Muddy ride through broken roads
Yousmarg was still 18 kilometers from here, perhaps the toughest drive was awaiting. The road beyond Charar-e-Sharief deteriorated even further, full of patches and deep potholes. Not to our surprise it was literally broken at many places. Honestly speaking, Sonu’s increasingly tougher looks reflecting on the rear-view mirror was frightening me.
Chunks of grasses uprooted after rains
One peculiar characteristic of Yousmarg was that it was made of muddy laterite soil, seemingly which may easily get washed off after heavy downpours. In fact, some hilltops looked recently impacted as we passed by acres of swamped grasslands, uprooted full-grown cedars and algal waterlogs alongside the road. It was so slippery and broken at some corners that it felt audacious to drive our car over it. A slight skid could have sunken us straight down the cliffs. Thankfully nothing ominous happened like that, and I am still alive to share our remaining travel tale with you.
First glance of Yousmarg
Among many others, Pine, Fir, Chinar, Birch and Poplar were the most common trees dotted enroute. Finally, we reached Yousmarg at around 1pm after a strenuous four-hour drive including a short break at Charar-e-Sharief. One thing I really did not understand was for what purpose were those hefty toll taxes and entry fees (authorized or otherwise) charged!
Amidst all this, the green opus of mountain valleys, grazing horses, an ethnic view point, orchards, foaming river streams down the hills and mighty Himalayas in the background soothed our weariness in a whisker. Perhaps this is why Kashmir is compared with paradise. However, it is advisable to wear robust shoes as the soil texture is very muddy here and it turns too slimy after slightest of rain. The absolute natural splendour would make anyone fall in love with this piece of unexplored dreamland.
Ethnic view point
School Picnic at Yousmarg
We first visited a huge lake walled by barbed fences and then reached the Yousmarg valley. The serene fields offer a scenic picnic spot and many schools and community centers come for picnic during springtime. We also met a few students enjoying excursion in the valley.
Scenic surroundings of Yousmarg
We roamed around the place for hours, capturing spectacular glimpses of Sunset Peak and Tattakutti Peak of the Trans Himalayas, distant groves, top view of the Doodh Ganga River, private residences of Gaddi tribe along the green slope and what not! (Gaddis are casteless nomadic shepherds of Rajasthan’s Barmer origin who settled in the higher Himalayan belts eras ago.)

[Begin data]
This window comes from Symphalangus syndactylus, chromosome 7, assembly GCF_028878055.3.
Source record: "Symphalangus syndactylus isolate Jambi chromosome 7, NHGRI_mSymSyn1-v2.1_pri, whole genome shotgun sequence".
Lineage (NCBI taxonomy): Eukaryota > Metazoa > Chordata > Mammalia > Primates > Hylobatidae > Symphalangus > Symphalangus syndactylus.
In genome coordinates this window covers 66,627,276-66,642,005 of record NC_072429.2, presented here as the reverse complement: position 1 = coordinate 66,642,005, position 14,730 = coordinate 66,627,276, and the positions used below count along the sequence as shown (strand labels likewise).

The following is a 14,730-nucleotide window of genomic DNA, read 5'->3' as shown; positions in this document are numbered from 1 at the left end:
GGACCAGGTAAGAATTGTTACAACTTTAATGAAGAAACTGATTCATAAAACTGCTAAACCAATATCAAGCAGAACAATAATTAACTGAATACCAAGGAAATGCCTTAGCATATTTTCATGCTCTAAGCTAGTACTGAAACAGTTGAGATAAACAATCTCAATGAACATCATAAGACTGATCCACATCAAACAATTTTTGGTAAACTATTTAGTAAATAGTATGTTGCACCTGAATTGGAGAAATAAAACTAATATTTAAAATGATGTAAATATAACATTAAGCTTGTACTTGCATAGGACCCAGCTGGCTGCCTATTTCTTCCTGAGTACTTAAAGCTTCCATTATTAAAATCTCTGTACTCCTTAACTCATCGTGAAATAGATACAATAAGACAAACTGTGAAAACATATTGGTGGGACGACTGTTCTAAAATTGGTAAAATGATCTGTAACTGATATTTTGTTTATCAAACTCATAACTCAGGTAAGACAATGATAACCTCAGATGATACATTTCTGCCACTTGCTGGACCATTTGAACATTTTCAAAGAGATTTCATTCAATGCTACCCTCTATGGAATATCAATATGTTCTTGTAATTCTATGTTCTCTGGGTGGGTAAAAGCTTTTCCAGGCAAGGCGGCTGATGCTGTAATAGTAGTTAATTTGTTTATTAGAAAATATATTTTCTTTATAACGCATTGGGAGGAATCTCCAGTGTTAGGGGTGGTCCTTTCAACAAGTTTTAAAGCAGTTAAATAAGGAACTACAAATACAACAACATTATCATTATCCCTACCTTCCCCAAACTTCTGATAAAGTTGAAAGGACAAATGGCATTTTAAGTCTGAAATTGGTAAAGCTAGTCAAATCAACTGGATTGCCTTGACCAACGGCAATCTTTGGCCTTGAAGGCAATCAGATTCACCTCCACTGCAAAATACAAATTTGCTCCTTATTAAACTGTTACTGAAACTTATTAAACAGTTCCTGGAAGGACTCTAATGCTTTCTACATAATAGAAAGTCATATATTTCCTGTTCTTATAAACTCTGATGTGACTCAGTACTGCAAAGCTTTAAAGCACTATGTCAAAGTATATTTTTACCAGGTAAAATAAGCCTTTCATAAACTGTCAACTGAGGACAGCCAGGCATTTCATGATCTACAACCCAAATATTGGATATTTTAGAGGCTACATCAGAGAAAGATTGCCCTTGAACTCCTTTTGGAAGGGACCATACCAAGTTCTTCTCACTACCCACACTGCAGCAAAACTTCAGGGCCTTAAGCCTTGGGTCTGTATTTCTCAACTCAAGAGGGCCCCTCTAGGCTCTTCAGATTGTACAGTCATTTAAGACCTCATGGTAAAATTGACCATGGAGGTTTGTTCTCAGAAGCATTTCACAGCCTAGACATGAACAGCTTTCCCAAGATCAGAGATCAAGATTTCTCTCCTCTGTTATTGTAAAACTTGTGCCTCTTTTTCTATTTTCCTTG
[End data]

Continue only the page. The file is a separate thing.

Tribal inhabitation of the Gaddis
Moment after alighting from the car, we were approached by a horde of ponywalas (horsemen) for a horse ride; but I preferred to take a stroll on foot this time. Else, it would have become a replication of our Aru excursion. A jungle hike can also lead you to the riverside, but we restricted to keep our trail near the core region only.
In and around Yousmarg
Couple of downstream treks also originate from Yousmarg, especially to Nilnag Lake, Doodh Ganga and Sang-e-Safed. While running down the hills through big rocks and boulders, this Jhelum tributary creates milky white foam, which originated its name Doodh Ganga while the reflection of blue sky on the waters of the lake dots back to the etymological origin of Nilnag Lake.
Doodh Ganga river
There were only JKTDC tourist huts available for accommodation in Yousmarg. During our time of visit, all tents were occupied by trekkers. As mentioned by the duty manager, the reservation generally gets full months in advance. Though we did not have any plan to spend nights there, still the absolute serenity of the place forced us to ponder for sure. The gentleman insisted us to take a tour of Doodh Pathri on our way back which is also a scenic valley in vicinity. But, in interest of time, we decided to spend another relaxing hour at Yousmarg.
JKTDC tourist huts
JKTDC restaurant at Yousmarg
Due to lack of footfalls round the year, there were not many food joints in Yousmarg. Only one restaurant operated by JKTDC was spotted. Surprisingly it offered Hindu non-vegetarian food. We happily ordered a plate of chicken biriyani, chicken curry, seasonal mixed vegetables and jeera rice for three of us. Well, I can bet, even after trying thousand times, nobody can beat the taste of chicken biriyani served to us! Just to add, saying ‘horrendous’ would not suffice my frustration!
Evening view of Dal Lake – back to Srinagar
Locking memorable moments of our family togetherness in the camera, we started back our journey by 3.30pm, expecting to reach Srinagar in three hours downhill drive. I have no shame to admit, after relishing such a lovely day trip, I snored a sound sleep until disturbed by the hooting Srinagar traffic. Even around close to six in the evening, dusk was yet to flush off Dal’s waterbed.
Nun Kun Entrance
We were about to reach our hotel in some time when my father proposed an anniversary special treat at my favourite Chinese bistro – Nun Kun. Though booked for disposal duty, as usual Sonu was not happy to stretch his duty hours further. However, the enthralling ambiance of the red restaurant touched him too when my parents offered a complementary feast.
Nun Kun’s red dominance
Hoopoe bird in the garden
Needless to say, the wide-angle view of Dal Lake, colourful shikaras and the Boulevard Road was its special attraction. A hoopoe bird playing at the restaurant lawn tapped our attention for long till when a bowl of Lung Fung soup was served hot on our table. Delicacies following it were perhaps yummier than the steaming broth, each having exclusivity of its own.
View of Dal Lake from Nun Kun balcony
The clear evening sky was an indicator of cloudless morning after two days of incessant rains. Hopefully, we would be heading on to the best part of our Kashmir trip tomorrow – that’s Gulmarg.